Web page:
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Motorsport: Hamilton vows to clip Red Bull's wings

You always know where you are with Lewis Hamilton. After finishing Thursday practice here in Monaco only 0.105 seconds adrift of Fernando Alonso's Ferrari -- and crucially ahead of Sebastian Vettel's Red Bull -- the 2008 world champion was upbeat, literally bubbling with adrenalin.

"I just love driving the car here," he began. "It's the best thing I've ever done! It's so exciting. You can't afford to make mistakes, the car feels amazing when you're jumping from kerb to kerb, and there's no room for error. I want to win this grand prix!"

Of course, Hamilton the racer wants to win every grand prix. He did just that in China, and he finished only six-tenths behind Vettel in Spain last week after a sensational drive in a car that has less downforce than the reigning world champion's. Now, in the demanding streets of Monaco, where he won in 2008, he senses his best chance yet in a year in which McLaren have yet to match Red Bull's crucial aerodynamic advantage.

"They're not unbeatable, because I beat them in China, and unbeatable isn't the way I like to think," he says when asked to assess the level of threat Red Bull presents to his and McLaren's title aspirations. "But they've got a package that's working."

There's no hint of sour grapes as Hamilton says this, no sense that he feels disadvantaged or hard done by, no glimpse of the frustration that he must inevitably be feeling in another season of playing catch-up.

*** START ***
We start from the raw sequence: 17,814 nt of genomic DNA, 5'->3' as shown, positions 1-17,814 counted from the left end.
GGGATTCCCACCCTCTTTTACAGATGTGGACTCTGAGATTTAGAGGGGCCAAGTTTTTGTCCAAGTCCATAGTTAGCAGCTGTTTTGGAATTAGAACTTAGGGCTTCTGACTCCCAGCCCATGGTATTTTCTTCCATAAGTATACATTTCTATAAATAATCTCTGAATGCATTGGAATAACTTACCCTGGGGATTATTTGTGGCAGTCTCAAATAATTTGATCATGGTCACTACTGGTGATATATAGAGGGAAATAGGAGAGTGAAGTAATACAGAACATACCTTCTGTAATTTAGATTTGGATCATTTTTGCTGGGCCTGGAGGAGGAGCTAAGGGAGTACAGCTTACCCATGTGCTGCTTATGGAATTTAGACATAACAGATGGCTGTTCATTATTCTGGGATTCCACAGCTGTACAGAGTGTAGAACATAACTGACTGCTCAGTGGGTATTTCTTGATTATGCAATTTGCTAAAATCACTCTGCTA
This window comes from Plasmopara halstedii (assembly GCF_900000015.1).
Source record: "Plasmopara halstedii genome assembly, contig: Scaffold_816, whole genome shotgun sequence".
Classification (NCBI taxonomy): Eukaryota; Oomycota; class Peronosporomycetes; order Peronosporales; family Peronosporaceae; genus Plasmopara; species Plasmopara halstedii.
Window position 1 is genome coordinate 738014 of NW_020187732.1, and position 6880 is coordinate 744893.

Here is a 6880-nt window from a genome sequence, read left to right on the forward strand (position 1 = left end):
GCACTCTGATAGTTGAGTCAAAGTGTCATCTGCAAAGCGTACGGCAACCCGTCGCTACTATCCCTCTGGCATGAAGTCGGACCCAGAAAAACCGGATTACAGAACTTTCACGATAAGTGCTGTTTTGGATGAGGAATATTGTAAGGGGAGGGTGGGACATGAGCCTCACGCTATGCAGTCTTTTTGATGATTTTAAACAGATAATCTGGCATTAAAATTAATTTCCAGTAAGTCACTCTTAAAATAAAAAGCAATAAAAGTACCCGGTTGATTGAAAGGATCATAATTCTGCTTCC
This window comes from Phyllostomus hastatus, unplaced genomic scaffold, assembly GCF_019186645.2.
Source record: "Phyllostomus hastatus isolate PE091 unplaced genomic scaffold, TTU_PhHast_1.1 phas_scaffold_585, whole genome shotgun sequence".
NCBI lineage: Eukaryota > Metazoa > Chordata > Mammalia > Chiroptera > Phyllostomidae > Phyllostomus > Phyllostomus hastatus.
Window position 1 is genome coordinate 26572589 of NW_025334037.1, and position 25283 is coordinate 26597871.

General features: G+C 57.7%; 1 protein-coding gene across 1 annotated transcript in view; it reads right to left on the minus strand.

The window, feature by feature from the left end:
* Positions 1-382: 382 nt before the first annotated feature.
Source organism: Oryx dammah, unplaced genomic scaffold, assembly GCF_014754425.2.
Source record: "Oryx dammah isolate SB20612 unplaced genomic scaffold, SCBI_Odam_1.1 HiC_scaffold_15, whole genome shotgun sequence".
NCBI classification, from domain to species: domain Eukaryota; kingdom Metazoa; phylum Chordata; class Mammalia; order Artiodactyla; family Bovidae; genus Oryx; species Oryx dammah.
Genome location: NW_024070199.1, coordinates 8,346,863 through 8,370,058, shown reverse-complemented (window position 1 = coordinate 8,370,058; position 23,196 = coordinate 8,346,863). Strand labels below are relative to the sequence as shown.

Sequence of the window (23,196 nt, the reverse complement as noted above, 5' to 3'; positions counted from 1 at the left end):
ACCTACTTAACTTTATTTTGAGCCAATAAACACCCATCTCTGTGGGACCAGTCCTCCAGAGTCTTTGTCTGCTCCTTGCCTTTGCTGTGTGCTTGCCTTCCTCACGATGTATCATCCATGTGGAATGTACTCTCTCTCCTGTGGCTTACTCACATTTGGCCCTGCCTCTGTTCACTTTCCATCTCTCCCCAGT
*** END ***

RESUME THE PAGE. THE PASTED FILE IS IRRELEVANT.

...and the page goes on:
"I have no idea why their package is so good," he continues. "It's just when you look at them they just look like they don't have the things we have. I asked Mark (Webber) just now, when was the last time he had oversteer?" He laughs ruefully. "He was like, 'what's that?'"

It's important to understand that Hamilton isn't denigrating a team that works day and night to try and give him a winning car, just making observations, being honest.

He gives his McLaren engineers as much objective feedback as he can muster, and they feed it into the design/development process. So much depends on how well a driver meshes with his scientific team. But how long will it take to get closer?

"Your guess is as good as mine! I really can't tell you," he says with a shrug. How does Hamilton -- by nature an impatient man because no grand prix driver worth the name ever is -- handle the frustration?

Doesn't he find himself wanting to explode at times? "Not really, because we are the second fastest team, and we can split the Red Bulls, and there aren't many drivers who can do that, if any. I feel pretty good about that." (© Independent News Service)

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